For two years, MSF’s emergency team in Belarus provided humanitarian assistance to people on the move and facilitated their access to medical and mental health support. From October 2021 to October 2023, MSF staff provided assistance to at least 2,000 people before or after they had attempted to cross the Belarus-EU border.

“Most people we helped have undertaken costly and hazardous journeys in search of peace and safety, but instead they have been caught up between hammer and anvil on the Belarus-EU border, denied access to healthcare, protection and assistance,” says Norman Sitali, MSF medical operations manager.

The majority of people assisted by MSF had particularly vulnerabilities, and included injured people, pregnant women, mothers with young babies, people with chronic diseases, the elderly and children. MSF staff referred people for treatment for a variety of medical conditions, including frostbite from freezing temperatures, acute respiratory infections, chronic diseases and physical trauma consistent with beatings and falls from the walls and fences which divide Belarus from its EU neighbours.

Over the past two years, the MSF team in Belarus also ran a hotline for people on the move using a messaging application to send SOS alerts and requests for urgent medical assistance.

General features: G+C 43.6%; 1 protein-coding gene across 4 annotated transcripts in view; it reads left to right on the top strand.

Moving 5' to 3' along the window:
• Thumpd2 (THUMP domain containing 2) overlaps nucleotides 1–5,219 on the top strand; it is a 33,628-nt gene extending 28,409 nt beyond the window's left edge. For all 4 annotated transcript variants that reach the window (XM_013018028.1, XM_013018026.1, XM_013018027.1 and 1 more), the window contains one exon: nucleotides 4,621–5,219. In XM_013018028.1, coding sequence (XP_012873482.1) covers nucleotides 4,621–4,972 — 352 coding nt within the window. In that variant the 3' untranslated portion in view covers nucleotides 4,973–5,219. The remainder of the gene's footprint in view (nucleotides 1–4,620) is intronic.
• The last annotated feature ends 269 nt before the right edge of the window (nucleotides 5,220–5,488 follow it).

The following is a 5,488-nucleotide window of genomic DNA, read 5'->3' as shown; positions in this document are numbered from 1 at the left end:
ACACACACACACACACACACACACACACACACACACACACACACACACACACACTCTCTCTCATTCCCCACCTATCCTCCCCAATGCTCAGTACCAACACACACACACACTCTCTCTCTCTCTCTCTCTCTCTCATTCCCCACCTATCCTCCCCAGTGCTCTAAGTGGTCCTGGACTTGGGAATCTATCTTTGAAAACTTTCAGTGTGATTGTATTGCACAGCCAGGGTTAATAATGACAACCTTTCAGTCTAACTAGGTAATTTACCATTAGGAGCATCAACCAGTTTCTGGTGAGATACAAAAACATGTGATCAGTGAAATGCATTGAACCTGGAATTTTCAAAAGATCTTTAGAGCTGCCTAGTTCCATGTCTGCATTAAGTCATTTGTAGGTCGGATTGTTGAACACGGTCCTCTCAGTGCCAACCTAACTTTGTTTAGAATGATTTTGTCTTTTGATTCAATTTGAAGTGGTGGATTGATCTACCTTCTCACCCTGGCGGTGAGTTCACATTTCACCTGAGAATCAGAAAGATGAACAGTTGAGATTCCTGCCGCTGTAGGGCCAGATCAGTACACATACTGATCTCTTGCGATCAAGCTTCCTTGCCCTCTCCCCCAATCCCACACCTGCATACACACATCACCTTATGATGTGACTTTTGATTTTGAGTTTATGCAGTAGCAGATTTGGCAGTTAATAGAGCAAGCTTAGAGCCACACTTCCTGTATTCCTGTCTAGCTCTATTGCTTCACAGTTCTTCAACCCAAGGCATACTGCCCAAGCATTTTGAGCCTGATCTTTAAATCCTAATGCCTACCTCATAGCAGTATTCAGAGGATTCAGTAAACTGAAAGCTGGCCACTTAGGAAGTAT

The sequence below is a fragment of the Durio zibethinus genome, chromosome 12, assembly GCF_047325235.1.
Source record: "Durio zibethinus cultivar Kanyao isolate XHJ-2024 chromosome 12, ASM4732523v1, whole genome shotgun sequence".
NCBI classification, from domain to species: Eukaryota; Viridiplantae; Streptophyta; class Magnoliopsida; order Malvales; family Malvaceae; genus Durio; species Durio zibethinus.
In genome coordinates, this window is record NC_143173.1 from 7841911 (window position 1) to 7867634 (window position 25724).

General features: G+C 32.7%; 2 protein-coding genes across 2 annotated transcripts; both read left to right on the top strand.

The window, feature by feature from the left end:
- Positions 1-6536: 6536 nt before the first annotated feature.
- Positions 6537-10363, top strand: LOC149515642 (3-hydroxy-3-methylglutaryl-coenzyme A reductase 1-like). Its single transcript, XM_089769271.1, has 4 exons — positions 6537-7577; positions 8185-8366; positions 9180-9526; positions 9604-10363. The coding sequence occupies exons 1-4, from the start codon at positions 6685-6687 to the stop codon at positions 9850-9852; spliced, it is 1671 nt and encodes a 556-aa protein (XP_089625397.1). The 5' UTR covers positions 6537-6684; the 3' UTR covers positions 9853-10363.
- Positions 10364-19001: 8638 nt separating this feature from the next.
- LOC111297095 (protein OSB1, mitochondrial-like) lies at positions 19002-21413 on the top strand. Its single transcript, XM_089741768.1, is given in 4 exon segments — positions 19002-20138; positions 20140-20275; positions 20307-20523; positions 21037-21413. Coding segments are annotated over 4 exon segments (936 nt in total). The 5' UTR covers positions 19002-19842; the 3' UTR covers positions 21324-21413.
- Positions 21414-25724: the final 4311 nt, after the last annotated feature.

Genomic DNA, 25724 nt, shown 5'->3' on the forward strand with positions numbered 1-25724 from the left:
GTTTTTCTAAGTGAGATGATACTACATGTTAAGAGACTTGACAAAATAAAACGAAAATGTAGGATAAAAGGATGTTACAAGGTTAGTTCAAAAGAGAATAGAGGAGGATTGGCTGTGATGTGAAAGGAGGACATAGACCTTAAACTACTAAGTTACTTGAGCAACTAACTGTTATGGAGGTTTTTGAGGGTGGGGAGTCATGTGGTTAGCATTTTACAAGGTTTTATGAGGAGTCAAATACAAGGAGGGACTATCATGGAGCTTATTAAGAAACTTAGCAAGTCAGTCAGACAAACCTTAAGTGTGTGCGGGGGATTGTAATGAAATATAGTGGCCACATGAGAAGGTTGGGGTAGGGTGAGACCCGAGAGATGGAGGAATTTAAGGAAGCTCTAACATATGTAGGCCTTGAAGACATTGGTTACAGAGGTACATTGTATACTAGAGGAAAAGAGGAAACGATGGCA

After two years of these activities, MSF found that the medical needs of people on the move were outweighed by their needs for protection and legal support, which requires the special expertise of dedicated organisations, including, but not limited to, UN agencies with mandates related to asylum and protection. With this in mind, MSF decided to conclude these activities in Belarus.

MSF believes that all people on the move in Belarus, Poland, Lithuania and Latvia have the right to healthcare, humanitarian assistance and dignity. It calls on the state authorities of Belarus, Poland, Lithuania and Latvia to immediately stop inflicting violence on people on the move in the border area dividing Belarus from the EU. People who arrive in the EU wishing to seek asylum or protection have the right to do so and should not be returned, violently or otherwise, to Belarus, while those who no longer wish to cross into the EU from Belarus should not be forced to do so, says MSF.

In addition, MSF calls for aid agencies to be given access to the border areas to provide medical care and humanitarian assistance to people in need.

“We call for unhindered access to the border area for independent humanitarian organisations and for international and civil society organisations to respond to the dire situation there,” says Sitali. “UN agencies with mandates related to asylum and protection, international and national organisations, and responsible authorities in Belarus must fulfill their obligations to provide assistance and protection to people on the move. The brutalisation and abandonment of people on the move cannot be allowed to continue."